Power Chord Variations (Guitar Lesson)

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David MacKenzie

Power Chord Variations

David MacKenzie explains various power chord voicings. By simply moving a finger or two, new power chords can be formed.

Taught by David MacKenzie in Basic Electric Guitar seriesLength: 18:43Difficulty: 1.5 of 5
Chapter 1: (00:42) Lesson Introduction Dave demonstrates some exciting new ways to play power chords in this lesson. These power chords are inversions of the most basic forms of power chords that you have already learned. An inversion of a chord changes the bass note of the chord to a different note. By switching the fifth of a power chord to the lowest note, interesting new sounds are created. Explore many of the JamTracks that Dave has recorded to hear examples of how these power chords can be applied to rock and metal riffs.
Chapter 2: (05:10) Power Chord Variations In this scene, Dave demonstrates some new ways of playing a D power chord in fifth position.

Note: Fretboard diagrams with proper left fingerings to all chords discussed in this lesson can be found under the "Supplemental Content" tab.

D5/A (Four Strings)

Within this voicing, the fifth of the chord, A, is played as the lowest note. This note is located at the 5th fret of the sixth string. The first finger barres this note as well as the root note played at the 5th fret of the fifth string. The fifth and root are both doubled an octave higher at the seventh fret of the fourth and third strings. Respectively, the third and fourth fingers fret these notes. The inclusion of the low doubled fifth gives this voicing a brutally thick and heavy sound.

Note: This voicing can be transposed anywhere on the fretboard.


Begin with the D5/A chord shape described above. Then, use the first finger to barre the first and second strings at the 5th fret. The first finger is now performing a full or "grande" barre at the 5th fret. The inclusion of the notes E and A converts the D5/A chord into a Dsus2/A chord. Within this voicing, the fifth of the chord, A, is now tripled. If the A note on the sixth string is removed, the chord voicing becomes Dsus2 in "root position."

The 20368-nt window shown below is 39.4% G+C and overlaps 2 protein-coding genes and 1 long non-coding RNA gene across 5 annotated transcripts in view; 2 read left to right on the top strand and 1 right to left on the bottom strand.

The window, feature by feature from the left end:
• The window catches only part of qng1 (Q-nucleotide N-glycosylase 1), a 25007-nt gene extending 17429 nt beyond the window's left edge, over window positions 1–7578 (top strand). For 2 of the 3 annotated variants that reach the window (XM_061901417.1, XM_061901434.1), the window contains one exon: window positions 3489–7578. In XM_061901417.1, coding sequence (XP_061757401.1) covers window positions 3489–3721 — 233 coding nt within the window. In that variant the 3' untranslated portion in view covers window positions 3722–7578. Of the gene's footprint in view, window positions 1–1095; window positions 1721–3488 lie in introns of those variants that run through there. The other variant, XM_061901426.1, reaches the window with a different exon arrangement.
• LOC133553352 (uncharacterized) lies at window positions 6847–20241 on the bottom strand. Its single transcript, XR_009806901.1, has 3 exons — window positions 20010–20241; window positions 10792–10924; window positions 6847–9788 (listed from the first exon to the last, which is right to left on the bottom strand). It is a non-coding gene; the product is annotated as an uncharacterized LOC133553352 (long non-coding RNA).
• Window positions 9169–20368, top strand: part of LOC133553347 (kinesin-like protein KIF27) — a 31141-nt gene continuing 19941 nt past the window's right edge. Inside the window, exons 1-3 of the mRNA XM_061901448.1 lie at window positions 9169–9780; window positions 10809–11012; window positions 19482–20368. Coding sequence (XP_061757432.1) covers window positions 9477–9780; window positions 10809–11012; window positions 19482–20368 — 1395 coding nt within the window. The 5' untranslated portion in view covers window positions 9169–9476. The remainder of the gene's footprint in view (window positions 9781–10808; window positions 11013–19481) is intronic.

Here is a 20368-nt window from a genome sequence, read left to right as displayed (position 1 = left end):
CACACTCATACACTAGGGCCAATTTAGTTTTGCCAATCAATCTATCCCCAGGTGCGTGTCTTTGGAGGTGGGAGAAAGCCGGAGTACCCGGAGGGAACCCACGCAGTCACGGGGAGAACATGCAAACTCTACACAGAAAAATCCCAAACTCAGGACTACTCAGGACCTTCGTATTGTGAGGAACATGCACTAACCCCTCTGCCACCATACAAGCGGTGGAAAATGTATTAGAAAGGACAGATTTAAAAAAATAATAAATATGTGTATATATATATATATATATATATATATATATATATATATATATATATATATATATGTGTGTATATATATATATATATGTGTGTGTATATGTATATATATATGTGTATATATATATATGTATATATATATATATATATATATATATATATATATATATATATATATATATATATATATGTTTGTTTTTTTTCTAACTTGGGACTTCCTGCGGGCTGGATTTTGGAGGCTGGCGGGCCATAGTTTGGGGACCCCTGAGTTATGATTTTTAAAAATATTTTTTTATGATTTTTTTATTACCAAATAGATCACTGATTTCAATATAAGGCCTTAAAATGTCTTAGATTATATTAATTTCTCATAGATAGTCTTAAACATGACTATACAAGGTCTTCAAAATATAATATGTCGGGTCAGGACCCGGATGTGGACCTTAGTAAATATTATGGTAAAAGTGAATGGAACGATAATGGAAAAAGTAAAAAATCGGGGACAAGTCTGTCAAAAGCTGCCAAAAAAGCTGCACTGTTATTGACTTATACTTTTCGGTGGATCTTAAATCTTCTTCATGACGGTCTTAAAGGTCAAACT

Sus2 chords are harmonically ambiguous due to the lack of a third. They are neither major nor minor. Consequently, they can be substituted for either chord type within the context of a progression.

Note: This voicing can be transposed anywhere on the fretboard.
Chapter 3: (08:18) More Chord Variations G5/D

Begin with a D5 power chord played on the fifth and fourth strings. Fret the root note on the fifth string with the first finger. Play the fifth of the chord with either the third finger or the pinkie finger. Now, remove the fifth of the chord so that the first finger is barring the fifth and fourth strings at the fifth fret. An inverted G5 chord is now produced. The fifth of the chord, D is played in the bass.

Note: This chord voicing can be transposed to any fretboard positions. This shape can also be played on the sixth and fifth strings as well as the fourth and third strings.

Like Dave mentions, the G5/D and D5 power chords are often used together within the context of a riff or progression. An example of this chord change can be found in the JamTrack entitled "Rock in the Saddest of All Keys." A transcription of this track can be found under the "Supplemental Content" tab.

Major Power Chords

Major and minor chords can be implied by power chord shapes that contain the root and third of the chord. The fifth chord degree is omitted from these voicings.

Watch as Dave demonstrates a C major type power chord at 02:20 in the lesson video. This voicing consists of the notes C and E, which are the root and major third of the C major scale. Together, these notes imply a C major chord. Refer to the lesson video or the "Supplemental Content" section for the proper fingering of this voicing.